“Retail sales are reflecting Americans’ growing concern about inflation and its impact on the cost of everything from groceries to gas,” NRF president and CEO Matthew Shay says. “Retailers are doing what they can to keep prices down, but we continue our call on the administration to repeal unnecessary and costly tariffs on goods from China to relieve pressure on American consumers and their family budgets.”
Shay’s comments come as the US Census Bureau reports overall retail sales in May were down 0.3% seasonally adjusted from April but up 8.1% year over year. That compared with increases of 0.7% month over month and 7.8% year over year in April.
Sales at clothing and clothing accessories stores edged up 0.1% compared to April but were up by 6.1% on May last year, according to the US Census Bureau.
NRF’s calculation of retail sales – which excludes automobile dealers, gasoline stations and restaurants to focus on core retail – showed May was unchanged seasonally adjusted from April but up 6.7% unadjusted year over year. In April, sales were up 0.4% month over month and up 5.5% year over year.
NRF’s numbers were up 5.4% unadjusted year over year on a three-month moving average as of May. Sales were up 7.3% year over year for the first five months of the year.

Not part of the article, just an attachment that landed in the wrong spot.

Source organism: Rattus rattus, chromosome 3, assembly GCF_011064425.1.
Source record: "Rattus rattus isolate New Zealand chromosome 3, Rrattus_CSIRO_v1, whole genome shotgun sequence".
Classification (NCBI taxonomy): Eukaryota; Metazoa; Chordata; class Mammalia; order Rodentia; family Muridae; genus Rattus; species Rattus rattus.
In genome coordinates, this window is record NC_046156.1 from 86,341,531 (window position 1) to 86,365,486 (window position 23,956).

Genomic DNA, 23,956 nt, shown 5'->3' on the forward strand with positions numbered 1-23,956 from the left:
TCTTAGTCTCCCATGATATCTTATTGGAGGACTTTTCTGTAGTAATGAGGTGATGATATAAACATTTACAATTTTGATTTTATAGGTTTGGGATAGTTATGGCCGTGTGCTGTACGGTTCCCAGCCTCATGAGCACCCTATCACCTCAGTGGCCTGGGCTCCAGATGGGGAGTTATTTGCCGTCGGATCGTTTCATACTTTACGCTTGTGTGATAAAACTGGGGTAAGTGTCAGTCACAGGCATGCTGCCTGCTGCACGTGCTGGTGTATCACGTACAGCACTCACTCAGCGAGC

May sales were up in eight out of nine categories on a yearly basis, with clothing and clothing accessory stores edging up 0.1% month over month seasonally adjusted and up 6% unadjusted year over year.
Sporting goods stores were up 0.4% month over month seasonally adjusted and up 1.2% unadjusted year over year, while online and other non-store sales were down 1% month over month seasonally adjusted but up 8.5% unadjusted year over year.
NRF Chief Economist Jack Kleinhenz adds: “There’s been little relief from inflation, and we expected some cooling off in sales in reaction to prices. There have been swings across sectors that reflect the impact of both higher prices and supply chain disturbances, and higher interest rates are expected to curb spending going forward. As inflation continues, consumers are looking for ways to stretch their dollars by saving less, tapping into savings accumulated during the pandemic and increasing their use of credit.”
Last month, the US Census Bureau reported sales at clothing stores were up by 0.8% and 8% month-on-month and year-on-year, respectively.